A personal statement is essentially a page of writing explaining why you wish to study the subject, what makes you a strong applicant and a few other things. Unrelated extra-curriculars are essentially irrelevant, so don't worry about them. Again, there is an abundance of information available on TSR and elsewhere regarding how to write an effective statement. Worry about it nearer the time.
I do intend on studying it all within one year, eager I know but I want to get through it all as quickly as possible as I'm now two years behind my peers. But thank you so much for all of your advice and information, I'm sure it will come in handy!
0
reply
ByronicHero
Badges: 20
Rep:
?
#47
Report 1 year ago
#47
(Original post by AngelaVickers)
I do intend on studying it all within one year, eager I know but I want to get through it all as quickly as possible as I'm now two years behind my peers. But thank you so much for all of your advice and information, I'm sure it will come in handy!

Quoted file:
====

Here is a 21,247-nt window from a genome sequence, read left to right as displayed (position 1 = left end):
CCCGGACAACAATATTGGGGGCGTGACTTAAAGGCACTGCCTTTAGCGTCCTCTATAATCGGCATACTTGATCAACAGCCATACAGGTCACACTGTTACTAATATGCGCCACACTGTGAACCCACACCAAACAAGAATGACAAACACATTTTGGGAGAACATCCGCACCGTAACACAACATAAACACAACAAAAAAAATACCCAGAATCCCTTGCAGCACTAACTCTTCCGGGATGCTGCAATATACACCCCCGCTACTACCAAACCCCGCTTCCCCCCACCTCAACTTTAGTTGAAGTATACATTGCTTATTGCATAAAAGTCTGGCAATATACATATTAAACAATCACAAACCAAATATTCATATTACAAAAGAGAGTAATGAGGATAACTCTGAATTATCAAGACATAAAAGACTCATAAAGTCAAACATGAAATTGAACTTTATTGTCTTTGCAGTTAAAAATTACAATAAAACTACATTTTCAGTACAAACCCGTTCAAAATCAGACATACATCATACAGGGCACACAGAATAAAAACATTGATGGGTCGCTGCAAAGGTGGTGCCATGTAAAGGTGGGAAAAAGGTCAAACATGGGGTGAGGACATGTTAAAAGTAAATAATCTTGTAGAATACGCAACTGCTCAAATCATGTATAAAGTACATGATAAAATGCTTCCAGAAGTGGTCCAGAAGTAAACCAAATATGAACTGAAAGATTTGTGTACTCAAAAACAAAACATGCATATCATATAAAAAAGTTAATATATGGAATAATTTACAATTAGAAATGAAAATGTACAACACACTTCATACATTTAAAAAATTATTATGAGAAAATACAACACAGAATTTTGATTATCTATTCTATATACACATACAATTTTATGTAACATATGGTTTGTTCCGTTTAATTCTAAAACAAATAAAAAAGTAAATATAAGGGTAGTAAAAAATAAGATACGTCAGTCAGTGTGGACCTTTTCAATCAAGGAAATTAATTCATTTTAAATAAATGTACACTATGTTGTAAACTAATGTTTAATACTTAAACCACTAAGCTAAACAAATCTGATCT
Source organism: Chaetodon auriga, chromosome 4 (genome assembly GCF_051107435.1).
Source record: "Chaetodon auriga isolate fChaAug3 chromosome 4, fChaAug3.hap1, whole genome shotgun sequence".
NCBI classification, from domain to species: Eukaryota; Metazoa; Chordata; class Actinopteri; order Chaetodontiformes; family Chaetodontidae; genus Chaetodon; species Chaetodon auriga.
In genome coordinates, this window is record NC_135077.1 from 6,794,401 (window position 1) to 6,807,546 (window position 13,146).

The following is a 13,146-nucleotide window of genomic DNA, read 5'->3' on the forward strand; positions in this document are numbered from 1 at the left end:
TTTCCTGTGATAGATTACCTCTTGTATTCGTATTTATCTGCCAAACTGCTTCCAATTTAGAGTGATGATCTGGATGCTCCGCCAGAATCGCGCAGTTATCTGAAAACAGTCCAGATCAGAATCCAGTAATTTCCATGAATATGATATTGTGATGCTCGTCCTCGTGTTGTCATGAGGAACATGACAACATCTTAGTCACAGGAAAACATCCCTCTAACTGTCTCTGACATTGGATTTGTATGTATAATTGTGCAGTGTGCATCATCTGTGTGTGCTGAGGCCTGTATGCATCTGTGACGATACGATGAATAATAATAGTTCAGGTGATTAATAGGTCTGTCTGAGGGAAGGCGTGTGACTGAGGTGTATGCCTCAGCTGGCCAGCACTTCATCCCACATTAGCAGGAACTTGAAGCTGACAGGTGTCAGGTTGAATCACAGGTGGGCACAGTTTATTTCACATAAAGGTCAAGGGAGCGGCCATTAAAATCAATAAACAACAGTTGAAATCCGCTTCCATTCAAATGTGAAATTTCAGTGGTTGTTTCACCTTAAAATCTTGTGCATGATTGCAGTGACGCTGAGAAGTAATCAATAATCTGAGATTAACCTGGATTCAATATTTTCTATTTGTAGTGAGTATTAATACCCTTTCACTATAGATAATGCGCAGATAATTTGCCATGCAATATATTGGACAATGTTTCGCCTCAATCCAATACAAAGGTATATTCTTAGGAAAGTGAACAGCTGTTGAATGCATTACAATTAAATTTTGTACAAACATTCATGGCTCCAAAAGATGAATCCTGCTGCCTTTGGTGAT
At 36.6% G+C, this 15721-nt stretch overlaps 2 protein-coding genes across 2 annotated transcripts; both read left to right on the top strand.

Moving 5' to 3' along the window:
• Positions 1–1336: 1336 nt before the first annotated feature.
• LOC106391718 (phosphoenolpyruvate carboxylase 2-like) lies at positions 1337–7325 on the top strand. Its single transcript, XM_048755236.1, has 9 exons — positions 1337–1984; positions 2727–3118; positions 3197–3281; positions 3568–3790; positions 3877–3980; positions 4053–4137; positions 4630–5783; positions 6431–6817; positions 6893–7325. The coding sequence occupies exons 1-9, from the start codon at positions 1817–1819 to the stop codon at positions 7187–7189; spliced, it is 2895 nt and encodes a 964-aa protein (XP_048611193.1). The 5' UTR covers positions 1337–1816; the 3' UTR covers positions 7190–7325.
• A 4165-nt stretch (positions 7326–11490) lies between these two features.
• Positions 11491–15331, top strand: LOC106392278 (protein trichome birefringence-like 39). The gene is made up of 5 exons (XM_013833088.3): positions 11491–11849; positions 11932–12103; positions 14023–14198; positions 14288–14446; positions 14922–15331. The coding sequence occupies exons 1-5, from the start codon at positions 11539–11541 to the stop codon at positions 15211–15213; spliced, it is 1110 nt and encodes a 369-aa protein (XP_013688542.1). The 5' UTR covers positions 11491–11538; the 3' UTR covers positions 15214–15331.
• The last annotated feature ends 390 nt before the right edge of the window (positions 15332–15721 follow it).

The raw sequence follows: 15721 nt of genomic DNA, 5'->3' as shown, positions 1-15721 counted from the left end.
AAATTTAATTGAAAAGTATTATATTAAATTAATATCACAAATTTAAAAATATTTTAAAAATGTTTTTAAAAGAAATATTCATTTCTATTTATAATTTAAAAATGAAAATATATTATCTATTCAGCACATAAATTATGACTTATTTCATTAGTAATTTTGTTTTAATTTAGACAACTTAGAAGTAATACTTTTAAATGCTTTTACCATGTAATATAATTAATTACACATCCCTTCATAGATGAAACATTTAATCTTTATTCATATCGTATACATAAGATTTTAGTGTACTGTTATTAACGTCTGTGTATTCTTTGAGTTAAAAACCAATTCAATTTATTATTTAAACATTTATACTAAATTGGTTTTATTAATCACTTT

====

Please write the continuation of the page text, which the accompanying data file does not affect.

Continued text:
In that case, you need to call the school you mentioned and ask when their deadline for exam submissions are as they are sometimes around now.

Best of luck with everything.
1
reply
AngelaVickers
Badges: 12
Rep:
?
#48
Report 1 year ago
#48
(Original post by ByronicHero)
In that case, you need to call the school you mentioned and ask when their deadline for exam submissions are as they are sometimes around now.

Best of luck with everything.
I will do. Thanks again for all your advice!
0
reply
mrgreatbritain
Badges: 6
Rep:
?
#49
Report 1 year ago
#49
Hey! I don’t think your friend is stupid as I’ve also gone down this route and it’s been a struggle but I still think it was the right decision for me. Nothing happened to me so I believe it’s an unenforced law. Howeber being unemployed isn’t as fun as some people make it out to be.I won’t give advice to people in that situation of deciding whethere to go to college but what I will say the amount of 16-18 year olds not in education is rising. It’s clear to see that youth are losing their faith in the system.
0
reply